JERUSALEM—The latest developments in a wave of Israeli-Palestinian violence (all times local).
A British diplomat says U.N. Secretary General Ban-Ki-moon offered the Security Council a grim assessment of prospects for defusing the violence between Israel and the Palestinians.
British Ambassador Matthew Rycroft says council members were “struck by the pessimistic tone” Ban took during the closed video briefing. Ban spoke to council members after meeting with Israeli and Palestinian leaders during a surprise trip to the Middle East.
Rycroft says Ban urged “all of those with influence need to use it to deescalate the situation.”
But Rycroft said he expected no concrete action to emerge from a Security Council debate on the Middle East on Thursday. He said, “It doesn’t look like there is going to be consensus for a significant new step agreed upon tomorrow but we continue to live and hope.”
Israel’s military says a Palestinian rammed his car into a group of Israelis in the West Bank, injuring four people.
It said that soldiers at the scene Wednesday night opened fire at the assailant.
Channel 2 TV reported that an Israeli car was pelted with rocks prompting the passengers to get out of the vehicle and a Palestinian car drove then into them. The driver of the Palestinian car was also injured but it was not clear if he was shot or hurt in the crash, it said. The military said he was taken to a local hospital for treatment.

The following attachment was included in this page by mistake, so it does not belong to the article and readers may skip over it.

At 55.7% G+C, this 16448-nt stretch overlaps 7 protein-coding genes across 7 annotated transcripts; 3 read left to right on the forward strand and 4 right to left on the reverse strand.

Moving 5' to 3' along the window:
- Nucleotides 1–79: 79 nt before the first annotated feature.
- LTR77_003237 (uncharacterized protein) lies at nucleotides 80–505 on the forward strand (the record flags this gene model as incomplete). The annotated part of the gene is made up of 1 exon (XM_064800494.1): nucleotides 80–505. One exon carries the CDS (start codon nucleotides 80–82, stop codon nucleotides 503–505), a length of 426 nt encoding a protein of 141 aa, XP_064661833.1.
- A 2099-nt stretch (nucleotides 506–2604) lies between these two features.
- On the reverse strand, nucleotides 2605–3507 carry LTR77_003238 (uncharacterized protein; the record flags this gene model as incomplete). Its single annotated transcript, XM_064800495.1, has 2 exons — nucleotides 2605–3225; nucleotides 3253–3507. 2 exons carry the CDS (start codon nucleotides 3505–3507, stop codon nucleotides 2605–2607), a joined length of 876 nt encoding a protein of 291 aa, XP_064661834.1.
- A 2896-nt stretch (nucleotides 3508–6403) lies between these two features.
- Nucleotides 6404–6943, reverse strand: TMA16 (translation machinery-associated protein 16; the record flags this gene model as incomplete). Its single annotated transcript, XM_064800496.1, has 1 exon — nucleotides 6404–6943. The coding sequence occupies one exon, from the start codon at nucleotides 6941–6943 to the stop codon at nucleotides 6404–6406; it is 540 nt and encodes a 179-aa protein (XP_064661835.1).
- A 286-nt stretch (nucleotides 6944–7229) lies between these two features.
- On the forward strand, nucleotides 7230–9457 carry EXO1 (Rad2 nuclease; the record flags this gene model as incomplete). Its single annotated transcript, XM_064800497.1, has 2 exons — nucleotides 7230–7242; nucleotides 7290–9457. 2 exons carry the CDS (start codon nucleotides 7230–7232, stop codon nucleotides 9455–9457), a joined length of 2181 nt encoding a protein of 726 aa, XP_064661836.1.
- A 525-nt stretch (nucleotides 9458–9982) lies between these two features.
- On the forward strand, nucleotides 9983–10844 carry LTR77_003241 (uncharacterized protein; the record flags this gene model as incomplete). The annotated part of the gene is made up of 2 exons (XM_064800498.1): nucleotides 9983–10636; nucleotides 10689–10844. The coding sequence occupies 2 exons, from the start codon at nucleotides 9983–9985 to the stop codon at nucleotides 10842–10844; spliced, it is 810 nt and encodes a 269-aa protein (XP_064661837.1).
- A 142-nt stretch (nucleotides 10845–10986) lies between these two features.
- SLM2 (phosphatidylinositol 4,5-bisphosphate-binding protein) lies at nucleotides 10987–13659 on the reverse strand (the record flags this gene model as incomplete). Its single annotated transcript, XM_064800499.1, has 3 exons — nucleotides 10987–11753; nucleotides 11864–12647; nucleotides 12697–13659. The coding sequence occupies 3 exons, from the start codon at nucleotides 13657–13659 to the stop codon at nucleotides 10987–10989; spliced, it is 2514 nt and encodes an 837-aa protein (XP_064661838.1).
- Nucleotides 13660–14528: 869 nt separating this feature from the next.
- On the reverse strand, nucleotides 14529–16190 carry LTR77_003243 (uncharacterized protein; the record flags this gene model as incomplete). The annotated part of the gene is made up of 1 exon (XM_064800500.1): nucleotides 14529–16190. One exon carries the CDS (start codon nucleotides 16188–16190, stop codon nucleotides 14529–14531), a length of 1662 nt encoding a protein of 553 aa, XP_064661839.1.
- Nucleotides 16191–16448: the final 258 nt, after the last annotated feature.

It was the latest incident in about a month of violence. Palestinian assailants have killed 10 Israelis, mostly in knife attacks, while 47 Palestinians—including 26 identified by Israel as attackers—have been killed. The others died in clashes with Israeli security forces.
German Chancellor Angela Merkel says Israel and the Palestinians both to “need to make a contribution” in order to restore calm after weeks of unrest.
At a news conference with Israeli Prime Minister Benjamin Netanyahu, Merkel urged him to rethink his policy on West Bank settlements, calling them “counterproductive” to a two-state solution.
“I have spoken out against them many times and if it is about doing everything possible right now to calm the situation, then I think all sides need to make a contribution,” she said at a joint press conference Wednesday evening in Berlin.
She also said Israel has an “obligation” to protect its own citizens and said the Palestinians must condemn “everything constituting the support of terror.”